This review has been hidden because it contains spoilers. To view it, click here.
Amy Neftzger
This was an interesting conclusion to madeleine L'Engle's A Wrinkle in Time series. The story continues with the Murry's granddaughter traveling through time to meet with individuals struggling for survival in the New World. The book is well written and continues to explore many philosophical and ethical themes, just as all the previous books in the series have done.

If I had to rate this series of all books as a unit I would rate it higher than I rated the individual books because I loved the wa
Dec 12, 2014 Anna rated it 2 of 5 stars  ·  review of another edition
Recommended to Anna by: series
“Truth is eternal. Knowledge is changeable. It is disastrous to confuse them.”
― Madeleine L'Engle, An Acceptable Time

This is such an interesting series, each book is very loosely connected to the others -- but this one is such a complete disconnect. The plot seems to be a poor imitation of "A Swiftly Tilting Planet"; the characters don't seem to make sense, esp. the McMurrys who have been part of the previous stories but seem oblivious and unbelievable in this one. Polly is a weak central chara
I get that L'Engle really wants to focus the action and perspective on the children and the occasional non-parent trusted adult in her books. I understand that each character gets "their" time, seasons change and she didn't want to go the route of LM Montgomery and Anne.

What frustrates me is the "mother" role that the mothers fall into. Mrs. Austin, Kate and Meg all seem to blend together in their calm, skirt-wearing, bland, there but unobtrusive, dispensing tranquil but sometimes hard-to-hear w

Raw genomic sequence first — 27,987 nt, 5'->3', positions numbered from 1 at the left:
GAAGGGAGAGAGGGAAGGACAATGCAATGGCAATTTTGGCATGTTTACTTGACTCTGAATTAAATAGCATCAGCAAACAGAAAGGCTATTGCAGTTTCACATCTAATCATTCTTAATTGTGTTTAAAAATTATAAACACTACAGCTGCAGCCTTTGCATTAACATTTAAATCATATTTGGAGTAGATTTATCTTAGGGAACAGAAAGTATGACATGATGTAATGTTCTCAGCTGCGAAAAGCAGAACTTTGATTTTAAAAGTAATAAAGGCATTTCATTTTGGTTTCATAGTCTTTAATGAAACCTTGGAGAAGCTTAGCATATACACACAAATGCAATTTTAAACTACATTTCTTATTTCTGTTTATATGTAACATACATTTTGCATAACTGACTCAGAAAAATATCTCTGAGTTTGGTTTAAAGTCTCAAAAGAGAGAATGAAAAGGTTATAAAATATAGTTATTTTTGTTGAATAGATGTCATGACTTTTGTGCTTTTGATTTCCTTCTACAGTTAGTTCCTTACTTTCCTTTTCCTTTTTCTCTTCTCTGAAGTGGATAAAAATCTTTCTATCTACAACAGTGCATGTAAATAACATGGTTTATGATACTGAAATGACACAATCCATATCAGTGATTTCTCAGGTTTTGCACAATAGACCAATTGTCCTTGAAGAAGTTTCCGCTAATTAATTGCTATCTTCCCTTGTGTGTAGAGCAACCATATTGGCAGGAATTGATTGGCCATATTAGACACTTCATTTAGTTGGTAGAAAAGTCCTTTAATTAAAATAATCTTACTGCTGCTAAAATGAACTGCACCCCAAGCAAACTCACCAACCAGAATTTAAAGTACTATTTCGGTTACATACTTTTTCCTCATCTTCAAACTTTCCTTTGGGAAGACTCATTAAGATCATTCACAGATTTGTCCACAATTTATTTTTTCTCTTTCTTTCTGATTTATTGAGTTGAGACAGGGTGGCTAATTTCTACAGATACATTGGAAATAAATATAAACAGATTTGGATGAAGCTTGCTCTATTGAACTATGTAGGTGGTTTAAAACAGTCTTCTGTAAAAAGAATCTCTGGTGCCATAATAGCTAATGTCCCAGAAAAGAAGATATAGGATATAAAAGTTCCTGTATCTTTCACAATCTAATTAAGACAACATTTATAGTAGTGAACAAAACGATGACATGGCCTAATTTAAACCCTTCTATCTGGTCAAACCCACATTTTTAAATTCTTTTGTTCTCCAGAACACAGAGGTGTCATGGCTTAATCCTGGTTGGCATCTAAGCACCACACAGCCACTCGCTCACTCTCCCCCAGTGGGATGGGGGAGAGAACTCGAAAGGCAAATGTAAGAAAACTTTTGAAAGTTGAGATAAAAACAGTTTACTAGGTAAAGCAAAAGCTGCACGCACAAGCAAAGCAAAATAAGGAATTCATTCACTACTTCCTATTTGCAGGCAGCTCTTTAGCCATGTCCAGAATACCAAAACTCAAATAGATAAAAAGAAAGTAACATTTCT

A fitting conclusion to the series. L'Engle's Time Quintet has always been about the passage of time, so a final book that follows a new character, granddaughter to the Drs. Murry and daughter to Calvin and Meg seems fitting. As time passes and we grow up, our children come up behind us and live life in ways both similar to and different from we might ever have imagined.

This book follows the time travelling journey's of Meg's daughter Polly. From the opening images on the Murry land, especially
OK, this is the "Time" series (A Wrinkle in Time) Book 5, and the "O'Keefe Family" series Book 4... a little confusing! I'm reading the Time series and am immediately thrust into book 4 of another series... which explains why I feel I'm missing a lot of information on the characters. This book starts out directly with the second generation -- Meg's daughter, Polly. I'm disappointed that the author hasn't given us more of Meg's story, and what happened with her brother, Charles Wallace? I hope we ...more